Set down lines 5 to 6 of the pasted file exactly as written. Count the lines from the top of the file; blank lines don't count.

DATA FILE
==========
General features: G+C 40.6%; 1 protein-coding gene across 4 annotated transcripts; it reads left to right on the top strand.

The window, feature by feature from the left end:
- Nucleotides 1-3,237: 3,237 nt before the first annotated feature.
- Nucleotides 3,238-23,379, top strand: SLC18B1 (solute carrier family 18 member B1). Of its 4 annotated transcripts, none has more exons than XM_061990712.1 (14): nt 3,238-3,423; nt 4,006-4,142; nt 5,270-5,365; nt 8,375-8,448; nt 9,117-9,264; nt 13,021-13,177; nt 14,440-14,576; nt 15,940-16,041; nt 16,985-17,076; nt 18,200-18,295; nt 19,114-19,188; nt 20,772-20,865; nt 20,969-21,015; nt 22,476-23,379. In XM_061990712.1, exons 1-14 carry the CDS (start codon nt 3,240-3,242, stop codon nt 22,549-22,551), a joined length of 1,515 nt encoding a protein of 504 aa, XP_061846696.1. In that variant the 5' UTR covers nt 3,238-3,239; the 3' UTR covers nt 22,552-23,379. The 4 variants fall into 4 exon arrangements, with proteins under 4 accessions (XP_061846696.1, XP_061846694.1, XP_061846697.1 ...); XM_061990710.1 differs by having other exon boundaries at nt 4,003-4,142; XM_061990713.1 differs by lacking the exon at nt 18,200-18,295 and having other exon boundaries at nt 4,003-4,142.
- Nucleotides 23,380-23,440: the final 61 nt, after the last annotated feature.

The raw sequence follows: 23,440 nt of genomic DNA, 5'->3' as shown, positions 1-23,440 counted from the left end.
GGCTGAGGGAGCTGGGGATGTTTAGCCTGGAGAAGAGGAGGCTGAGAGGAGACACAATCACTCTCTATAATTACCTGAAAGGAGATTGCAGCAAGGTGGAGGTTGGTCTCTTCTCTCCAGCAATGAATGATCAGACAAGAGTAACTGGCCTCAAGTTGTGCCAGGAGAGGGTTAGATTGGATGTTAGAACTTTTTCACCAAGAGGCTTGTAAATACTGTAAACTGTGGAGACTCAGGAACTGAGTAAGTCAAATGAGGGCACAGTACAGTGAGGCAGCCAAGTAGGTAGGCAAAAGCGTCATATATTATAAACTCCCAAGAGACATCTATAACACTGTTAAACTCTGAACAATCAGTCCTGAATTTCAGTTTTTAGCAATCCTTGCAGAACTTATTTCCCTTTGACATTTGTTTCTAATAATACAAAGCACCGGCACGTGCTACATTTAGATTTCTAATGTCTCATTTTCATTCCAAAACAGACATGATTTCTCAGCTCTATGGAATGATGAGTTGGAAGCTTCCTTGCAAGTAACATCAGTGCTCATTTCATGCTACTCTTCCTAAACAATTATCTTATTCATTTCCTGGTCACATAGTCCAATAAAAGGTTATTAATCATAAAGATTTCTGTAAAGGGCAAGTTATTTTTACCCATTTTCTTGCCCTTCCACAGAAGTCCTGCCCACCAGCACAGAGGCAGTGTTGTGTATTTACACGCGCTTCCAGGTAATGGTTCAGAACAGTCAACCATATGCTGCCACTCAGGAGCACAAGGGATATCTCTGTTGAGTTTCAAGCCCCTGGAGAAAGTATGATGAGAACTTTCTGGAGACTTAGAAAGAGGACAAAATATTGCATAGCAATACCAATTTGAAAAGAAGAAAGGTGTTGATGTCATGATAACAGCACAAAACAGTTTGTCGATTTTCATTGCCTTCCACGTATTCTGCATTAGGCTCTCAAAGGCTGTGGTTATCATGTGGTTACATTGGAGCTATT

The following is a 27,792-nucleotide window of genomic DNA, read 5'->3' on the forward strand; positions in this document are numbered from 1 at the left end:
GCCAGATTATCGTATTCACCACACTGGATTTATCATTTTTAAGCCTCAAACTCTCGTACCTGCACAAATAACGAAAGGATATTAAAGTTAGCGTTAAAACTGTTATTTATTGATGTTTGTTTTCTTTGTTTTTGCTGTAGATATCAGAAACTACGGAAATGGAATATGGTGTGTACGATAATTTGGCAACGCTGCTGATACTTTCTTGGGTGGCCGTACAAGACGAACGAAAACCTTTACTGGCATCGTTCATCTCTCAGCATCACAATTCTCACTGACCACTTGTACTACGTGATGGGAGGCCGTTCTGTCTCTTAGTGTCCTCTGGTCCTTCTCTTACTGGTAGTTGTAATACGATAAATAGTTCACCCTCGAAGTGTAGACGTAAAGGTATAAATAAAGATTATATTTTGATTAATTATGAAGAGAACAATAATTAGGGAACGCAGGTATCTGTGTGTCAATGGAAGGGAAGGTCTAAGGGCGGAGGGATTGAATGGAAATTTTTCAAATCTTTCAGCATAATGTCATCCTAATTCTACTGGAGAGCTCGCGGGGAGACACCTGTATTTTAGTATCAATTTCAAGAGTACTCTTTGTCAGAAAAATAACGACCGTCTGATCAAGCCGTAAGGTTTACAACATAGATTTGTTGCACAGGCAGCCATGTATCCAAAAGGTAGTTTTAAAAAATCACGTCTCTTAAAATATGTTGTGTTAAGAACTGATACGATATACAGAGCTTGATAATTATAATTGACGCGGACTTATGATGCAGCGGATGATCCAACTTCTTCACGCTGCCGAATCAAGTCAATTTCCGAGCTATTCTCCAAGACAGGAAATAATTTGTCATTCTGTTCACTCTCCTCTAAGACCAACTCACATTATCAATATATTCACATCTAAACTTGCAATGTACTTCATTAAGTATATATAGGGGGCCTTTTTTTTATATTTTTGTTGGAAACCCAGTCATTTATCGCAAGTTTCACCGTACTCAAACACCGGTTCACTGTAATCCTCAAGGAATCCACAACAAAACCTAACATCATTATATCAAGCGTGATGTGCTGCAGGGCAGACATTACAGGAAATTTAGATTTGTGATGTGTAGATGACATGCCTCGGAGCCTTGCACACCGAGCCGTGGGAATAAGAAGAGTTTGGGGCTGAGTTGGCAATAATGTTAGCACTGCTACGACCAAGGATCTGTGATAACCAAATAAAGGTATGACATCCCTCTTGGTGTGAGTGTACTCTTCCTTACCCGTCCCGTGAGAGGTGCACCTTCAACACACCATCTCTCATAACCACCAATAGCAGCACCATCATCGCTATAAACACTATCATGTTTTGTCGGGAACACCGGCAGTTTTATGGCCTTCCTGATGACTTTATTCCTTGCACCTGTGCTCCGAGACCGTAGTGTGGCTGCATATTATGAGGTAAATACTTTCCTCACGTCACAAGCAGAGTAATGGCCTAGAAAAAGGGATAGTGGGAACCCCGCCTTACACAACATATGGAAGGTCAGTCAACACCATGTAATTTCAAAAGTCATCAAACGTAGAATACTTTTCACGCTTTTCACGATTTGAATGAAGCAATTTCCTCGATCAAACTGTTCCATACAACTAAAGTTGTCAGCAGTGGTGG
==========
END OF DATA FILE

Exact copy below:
- Nucleotides 23,380-23,440: the final 61 nt, after the last annotated feature.

The raw sequence follows: 23,440 nt of genomic DNA, 5'->3' as shown, positions 1-23,440 counted from the left end.